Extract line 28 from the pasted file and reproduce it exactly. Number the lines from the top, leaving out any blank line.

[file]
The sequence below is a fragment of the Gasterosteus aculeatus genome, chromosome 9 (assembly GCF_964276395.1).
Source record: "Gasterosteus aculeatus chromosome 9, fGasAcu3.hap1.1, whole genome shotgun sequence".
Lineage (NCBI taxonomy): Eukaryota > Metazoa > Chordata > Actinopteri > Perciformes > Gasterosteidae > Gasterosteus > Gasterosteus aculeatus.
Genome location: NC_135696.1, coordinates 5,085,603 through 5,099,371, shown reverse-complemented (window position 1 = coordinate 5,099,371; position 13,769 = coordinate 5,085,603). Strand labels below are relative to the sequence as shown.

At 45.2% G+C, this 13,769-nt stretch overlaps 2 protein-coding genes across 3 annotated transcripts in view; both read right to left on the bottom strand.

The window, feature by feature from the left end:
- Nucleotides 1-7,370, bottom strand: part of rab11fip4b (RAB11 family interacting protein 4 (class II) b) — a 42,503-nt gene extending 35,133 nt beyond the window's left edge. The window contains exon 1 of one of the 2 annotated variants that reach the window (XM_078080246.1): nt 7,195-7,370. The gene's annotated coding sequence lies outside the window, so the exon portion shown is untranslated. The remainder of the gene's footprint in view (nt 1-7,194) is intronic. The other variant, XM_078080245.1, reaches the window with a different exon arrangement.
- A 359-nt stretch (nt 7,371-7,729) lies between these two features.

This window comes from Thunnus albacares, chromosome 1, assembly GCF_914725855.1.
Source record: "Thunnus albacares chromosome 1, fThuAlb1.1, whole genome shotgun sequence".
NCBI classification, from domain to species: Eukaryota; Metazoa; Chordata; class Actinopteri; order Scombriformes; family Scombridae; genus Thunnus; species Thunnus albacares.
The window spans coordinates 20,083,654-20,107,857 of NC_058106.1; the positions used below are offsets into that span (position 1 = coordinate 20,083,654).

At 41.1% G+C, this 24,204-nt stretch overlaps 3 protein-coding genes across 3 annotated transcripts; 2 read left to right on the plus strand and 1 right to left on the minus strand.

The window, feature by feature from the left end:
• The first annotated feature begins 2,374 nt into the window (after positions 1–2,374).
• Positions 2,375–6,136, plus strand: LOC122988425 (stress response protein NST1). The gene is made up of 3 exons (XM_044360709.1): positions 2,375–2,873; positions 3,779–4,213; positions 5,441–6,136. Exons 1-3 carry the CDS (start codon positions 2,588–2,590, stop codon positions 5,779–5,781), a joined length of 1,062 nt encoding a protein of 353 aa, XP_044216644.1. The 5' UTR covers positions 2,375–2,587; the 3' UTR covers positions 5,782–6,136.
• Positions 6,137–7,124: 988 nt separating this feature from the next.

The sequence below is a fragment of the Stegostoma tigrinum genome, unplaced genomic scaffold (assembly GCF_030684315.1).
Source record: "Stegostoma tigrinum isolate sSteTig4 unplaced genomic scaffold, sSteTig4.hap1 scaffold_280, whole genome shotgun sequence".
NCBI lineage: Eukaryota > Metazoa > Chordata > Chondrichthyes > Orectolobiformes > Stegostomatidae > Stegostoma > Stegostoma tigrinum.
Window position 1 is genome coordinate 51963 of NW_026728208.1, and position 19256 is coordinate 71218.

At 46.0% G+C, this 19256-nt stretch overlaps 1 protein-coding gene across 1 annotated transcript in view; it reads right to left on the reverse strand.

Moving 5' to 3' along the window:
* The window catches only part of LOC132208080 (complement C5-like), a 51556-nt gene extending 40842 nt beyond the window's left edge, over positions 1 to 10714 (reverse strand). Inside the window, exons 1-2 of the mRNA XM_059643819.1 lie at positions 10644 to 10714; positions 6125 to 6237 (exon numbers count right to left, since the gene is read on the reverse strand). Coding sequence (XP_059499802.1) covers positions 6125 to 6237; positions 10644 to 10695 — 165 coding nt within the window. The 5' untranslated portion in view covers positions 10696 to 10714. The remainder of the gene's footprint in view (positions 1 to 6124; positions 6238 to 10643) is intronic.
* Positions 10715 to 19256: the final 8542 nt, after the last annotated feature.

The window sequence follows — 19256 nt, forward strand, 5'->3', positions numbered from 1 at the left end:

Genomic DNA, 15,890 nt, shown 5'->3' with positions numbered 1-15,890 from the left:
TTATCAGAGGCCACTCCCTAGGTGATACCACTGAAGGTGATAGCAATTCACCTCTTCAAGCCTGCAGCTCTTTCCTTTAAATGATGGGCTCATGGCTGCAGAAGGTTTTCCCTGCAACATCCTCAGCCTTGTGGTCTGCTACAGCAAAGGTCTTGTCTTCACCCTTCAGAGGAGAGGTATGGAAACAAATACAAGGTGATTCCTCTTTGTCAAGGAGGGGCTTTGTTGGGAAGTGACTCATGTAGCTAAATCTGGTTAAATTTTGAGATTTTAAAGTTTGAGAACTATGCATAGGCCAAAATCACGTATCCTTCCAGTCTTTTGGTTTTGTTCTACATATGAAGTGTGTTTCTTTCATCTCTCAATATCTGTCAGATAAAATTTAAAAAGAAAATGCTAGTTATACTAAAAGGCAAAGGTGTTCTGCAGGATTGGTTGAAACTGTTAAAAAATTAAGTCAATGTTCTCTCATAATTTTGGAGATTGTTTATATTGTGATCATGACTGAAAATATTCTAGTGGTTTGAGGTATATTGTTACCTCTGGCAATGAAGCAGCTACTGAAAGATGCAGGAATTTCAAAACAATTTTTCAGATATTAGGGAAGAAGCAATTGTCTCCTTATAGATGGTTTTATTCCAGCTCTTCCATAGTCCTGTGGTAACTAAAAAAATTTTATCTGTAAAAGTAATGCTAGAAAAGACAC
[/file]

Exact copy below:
TTATCAGAGGCCACTCCCTAGGTGATACCACTGAAGGTGATAGCAATTCACCTCTTCAAGCCTGCAGCTCTTTCCTTTAAATGATGGGCTCATGGCTGCAGAAGGTTTTCCCTGCAACATCCTCAGCCTTGTGGTCTGCTACAGCAAAGGTCTTGTCTTCACCCTTCAGAGGAGAGGTATGGAAACAAATACAAGGTGATTCCTCTTTGTCAAGGAGGGGCTTTGTTGGGAAGTGACTCATGTAGCTAAATCTGGTTAAATTTTGAGATTTTAAAGTTTGAGAACTATGCATAGGCCAAAATCACGTATCCTTCCAGTCTTTTGGTTTTGTTCTACATATGAAGTGTGTTTCTTTCATCTCTCAATATCTGTCAGATAAAATTTAAAAAGAAAATGCTAGTTATACTAAAAGGCAAAGGTGTTCTGCAGGATTGGTTGAAACTGTTAAAAAATTAAGTCAATGTTCTCTCATAATTTTGGAGATTGTTTATATTGTGATCATGACTGAAAATATTCTAGTGGTTTGAGGTATATTGTTACCTCTGGCAATGAAGCAGCTACTGAAAGATGCAGGAATTTCAAAACAATTTTTCAGATATTAGGGAAGAAGCAATTGTCTCCTTATAGATGGTTTTATTCCAGCTCTTCCATAGTCCTGTGGTAACTAAAAAAATTTTATCTGTAAAAGTAATGCTAGAAAAGACAC